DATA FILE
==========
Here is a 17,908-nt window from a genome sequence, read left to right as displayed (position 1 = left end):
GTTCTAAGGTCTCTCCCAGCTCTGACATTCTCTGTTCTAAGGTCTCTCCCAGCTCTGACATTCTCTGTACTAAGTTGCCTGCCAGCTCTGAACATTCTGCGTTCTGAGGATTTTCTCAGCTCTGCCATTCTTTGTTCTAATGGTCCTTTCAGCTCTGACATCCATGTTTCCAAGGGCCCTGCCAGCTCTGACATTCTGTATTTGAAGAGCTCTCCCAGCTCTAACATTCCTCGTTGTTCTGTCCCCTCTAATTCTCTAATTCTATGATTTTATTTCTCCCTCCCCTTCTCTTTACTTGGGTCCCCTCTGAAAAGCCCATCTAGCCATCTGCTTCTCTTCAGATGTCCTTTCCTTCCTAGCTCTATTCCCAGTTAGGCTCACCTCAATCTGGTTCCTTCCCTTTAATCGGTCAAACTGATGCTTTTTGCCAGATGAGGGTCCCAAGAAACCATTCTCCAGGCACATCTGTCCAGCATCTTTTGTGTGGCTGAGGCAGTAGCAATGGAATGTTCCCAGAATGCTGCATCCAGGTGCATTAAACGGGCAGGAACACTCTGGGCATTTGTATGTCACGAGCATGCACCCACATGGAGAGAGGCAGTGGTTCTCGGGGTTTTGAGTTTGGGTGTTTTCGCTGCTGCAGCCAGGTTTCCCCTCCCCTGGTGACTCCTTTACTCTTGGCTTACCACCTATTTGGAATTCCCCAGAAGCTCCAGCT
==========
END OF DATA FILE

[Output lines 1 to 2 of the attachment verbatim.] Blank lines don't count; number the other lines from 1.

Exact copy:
Here is a 17,908-nt window from a genome sequence, read left to right as displayed (position 1 = left end):
GTTCTAAGGTCTCTCCCAGCTCTGACATTCTCTGTTCTAAGGTCTCTCCCAGCTCTGACATTCTCTGTACTAAGTTGCCTGCCAGCTCTGAACATTCTGCGTTCTGAGGATTTTCTCAGCTCTGCCATTCTTTGTTCTAATGGTCCTTTCAGCTCTGACATCCATGTTTCCAAGGGCCCTGCCAGCTCTGACATTCTGTATTTGAAGAGCTCTCCCAGCTCTAACATTCCTCGTTGTTCTGTCCCCTCTAATTCTCTAATTCTATGATTTTATTTCTCCCTCCCCTTCTCTTTACTTGGGTCCCCTCTGAAAAGCCCATCTAGCCATCTGCTTCTCTTCAGATGTCCTTTCCTTCCTAGCTCTATTCCCAGTTAGGCTCACCTCAATCTGGTTCCTTCCCTTTAATCGGTCAAACTGATGCTTTTTGCCAGATGAGGGTCCCAAGAAACCATTCTCCAGGCACATCTGTCCAGCATCTTTTGTGTGGCTGAGGCAGTAGCAATGGAATGTTCCCAGAATGCTGCATCCAGGTGCATTAAACGGGCAGGAACACTCTGGGCATTTGTATGTCACGAGCATGCACCCACATGGAGAGAGGCAGTGGTTCTCGGGGTTTTGAGTTTGGGTGTTTTCGCTGCTGCAGCCAGGTTTCCCCTCCCCTGGTGACTCCTTTACTCTTGGCTTACCACCTATTTGGAATTCCCCAGAAGCTCCAGCT